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Future Tech 2013: The PCs, tablets and cutting-edge hardware of tomorrow

PCWorld Staff | Jan. 7, 2013
The forward march of technology moves at a dizzying pace. Yesterday's gadgets look like quaint antiques.

You won't see more tablets running Texas Instruments' OMAP platform (currently on the Amazon Kindle Fire HD and Barnes & Noble Nook HD). TI pulled out of the highly competitive mobile market to focus instead on embedded systems.

Another processor battleground in 2012 pitted the aforementioned ARM-based platforms, with their efficient battery life, against x86-based platforms like Intel's Clover Trail Atom and AMD's Hondo. These processors may possess more performance oomph than the ARM processors, but battery life can lag. Their big benefit for Windows 8 tablets is that they can support full Windows 8 and all legacy applications that run in desktop mode. Few Clover Trail tablets shipped in 2012, but look for a deluge in 2013.

Microsoft Windows 8--based tablets will be 2013's biggest tablet wild card. With Apple's iOS tablets firmly en­­trenched, and Google's Android challengers looking more polished and appealing than ever, can Microsoft tablets hold the same allure and appeal? That remains to be seen. However, the confusion between Windows RT and full Windows 8 tablets may worsen once Microsoft unleashes its highly anticipated tablet, expected in January 2013.

We expect more high-pixel-density tablets to hit the market in 2013, continuing a trend begun by Apple's iPad With Retina Display and furthered by Barnes & Noble's Nook HD. Look for 1280-by-800-pixel resolution to become the norm on 7-inch tablets, and 1920-by-1200-pixel resolution to pick up steam on 10.1-inch tablets. Optical bonding, which eliminates the display's air gap, should become more common, too.

Competing with Apple's breadth, other tablet software ecosystems continue to struggle. Google has made progress, albeit slowly, while Microsoft remains far behind in app count. We expect both Google and Microsoft to expand their respective ecosystems; the trick is whether their quality and quantity can compete with Apple's strong base.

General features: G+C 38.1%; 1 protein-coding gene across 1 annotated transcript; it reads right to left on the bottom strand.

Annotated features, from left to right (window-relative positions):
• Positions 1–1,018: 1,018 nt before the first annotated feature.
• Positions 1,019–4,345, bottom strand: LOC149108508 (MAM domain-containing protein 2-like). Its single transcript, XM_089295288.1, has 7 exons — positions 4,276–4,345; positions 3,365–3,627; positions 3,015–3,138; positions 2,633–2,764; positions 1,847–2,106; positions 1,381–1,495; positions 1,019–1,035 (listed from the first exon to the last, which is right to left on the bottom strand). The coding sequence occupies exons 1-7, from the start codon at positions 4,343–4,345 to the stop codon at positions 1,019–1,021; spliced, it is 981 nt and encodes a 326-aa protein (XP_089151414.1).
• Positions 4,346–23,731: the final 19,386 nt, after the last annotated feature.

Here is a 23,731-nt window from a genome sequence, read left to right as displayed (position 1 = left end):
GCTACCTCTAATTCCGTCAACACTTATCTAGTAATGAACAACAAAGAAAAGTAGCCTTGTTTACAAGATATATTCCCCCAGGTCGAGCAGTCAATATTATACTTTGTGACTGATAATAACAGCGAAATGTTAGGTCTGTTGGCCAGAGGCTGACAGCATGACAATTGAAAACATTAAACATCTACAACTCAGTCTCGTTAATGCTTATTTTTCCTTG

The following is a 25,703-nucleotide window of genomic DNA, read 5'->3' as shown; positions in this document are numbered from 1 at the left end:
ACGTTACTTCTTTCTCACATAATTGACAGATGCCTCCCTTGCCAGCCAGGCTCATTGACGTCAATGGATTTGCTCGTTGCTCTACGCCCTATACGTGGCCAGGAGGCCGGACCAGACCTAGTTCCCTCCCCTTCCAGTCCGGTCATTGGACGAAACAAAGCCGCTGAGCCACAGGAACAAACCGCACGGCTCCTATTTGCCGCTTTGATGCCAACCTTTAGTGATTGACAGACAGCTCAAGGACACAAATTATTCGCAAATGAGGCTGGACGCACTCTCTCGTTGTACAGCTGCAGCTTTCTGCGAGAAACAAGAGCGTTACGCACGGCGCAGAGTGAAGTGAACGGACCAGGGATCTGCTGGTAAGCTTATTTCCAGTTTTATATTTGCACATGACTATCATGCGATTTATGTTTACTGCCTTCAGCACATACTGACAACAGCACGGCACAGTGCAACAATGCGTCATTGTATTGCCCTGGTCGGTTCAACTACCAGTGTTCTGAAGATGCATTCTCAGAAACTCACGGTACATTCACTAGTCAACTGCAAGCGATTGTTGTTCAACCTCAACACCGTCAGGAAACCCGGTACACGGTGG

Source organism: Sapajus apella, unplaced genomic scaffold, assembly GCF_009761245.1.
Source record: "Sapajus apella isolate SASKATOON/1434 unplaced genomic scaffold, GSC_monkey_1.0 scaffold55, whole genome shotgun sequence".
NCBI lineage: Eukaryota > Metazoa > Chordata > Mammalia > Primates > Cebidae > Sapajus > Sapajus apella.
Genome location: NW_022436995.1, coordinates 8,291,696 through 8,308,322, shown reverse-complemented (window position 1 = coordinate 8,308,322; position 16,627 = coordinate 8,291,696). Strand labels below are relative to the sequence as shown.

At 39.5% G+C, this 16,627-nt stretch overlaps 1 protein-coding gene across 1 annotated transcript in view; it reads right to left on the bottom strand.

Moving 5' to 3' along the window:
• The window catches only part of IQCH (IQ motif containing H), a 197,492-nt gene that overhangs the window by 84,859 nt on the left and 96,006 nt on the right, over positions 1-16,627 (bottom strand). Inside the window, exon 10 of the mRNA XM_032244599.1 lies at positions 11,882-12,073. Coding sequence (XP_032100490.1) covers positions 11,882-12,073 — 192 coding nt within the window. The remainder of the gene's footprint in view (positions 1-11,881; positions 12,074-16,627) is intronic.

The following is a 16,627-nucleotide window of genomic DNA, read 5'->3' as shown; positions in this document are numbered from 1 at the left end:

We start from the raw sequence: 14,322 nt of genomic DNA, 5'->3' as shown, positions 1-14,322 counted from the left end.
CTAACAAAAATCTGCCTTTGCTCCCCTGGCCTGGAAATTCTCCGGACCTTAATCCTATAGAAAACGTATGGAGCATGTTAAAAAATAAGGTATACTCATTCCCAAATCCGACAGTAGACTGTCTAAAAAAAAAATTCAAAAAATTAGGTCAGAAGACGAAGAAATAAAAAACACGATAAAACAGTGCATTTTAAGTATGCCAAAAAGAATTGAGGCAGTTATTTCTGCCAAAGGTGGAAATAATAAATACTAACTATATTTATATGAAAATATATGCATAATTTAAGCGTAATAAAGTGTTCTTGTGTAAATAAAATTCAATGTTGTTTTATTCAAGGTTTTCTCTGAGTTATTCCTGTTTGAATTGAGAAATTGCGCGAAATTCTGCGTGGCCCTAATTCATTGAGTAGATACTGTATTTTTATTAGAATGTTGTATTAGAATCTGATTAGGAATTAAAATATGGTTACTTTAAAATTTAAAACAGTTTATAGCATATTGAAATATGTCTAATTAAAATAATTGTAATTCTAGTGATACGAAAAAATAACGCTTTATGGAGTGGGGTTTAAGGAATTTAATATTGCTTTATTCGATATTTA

Look for more connected tablets, too. In late 2012 some of them finally hit the market. One was Google's affordable, unlocked Nexus 7 WiFi + Mobile Data, which works with 200-plus carriers worldwide. By the end of 2013, we'll look back on the connected Nexus 7 and realize that it was the start of a new trend.

Meanwhile, we expect to see prices continue to plummet over the course of the year. As demand skyrockets, so does production--and in response, prices fall. Given today's cutthroat competition, it wouldn't shock us to see a top-tier 10.1-inch Android tablet selling for $300 by the end of 2013.         --Melissa J. Perenson

Expect to see more affordable full-frame DSLRs, like the Nikon D600. Cameras

We expect several trends to emerge in connection with this year's new cameras: Big sensors in small cameras: Several excellent premium compact cameras have been released in the past few years, but 2012 was an especially innovative year for the category. That's because the image sensors in these pocket-size cameras are getting much bigger and much better, and we're reaching the point where a pocketable camera will offer the image quality of a DSLR.

 

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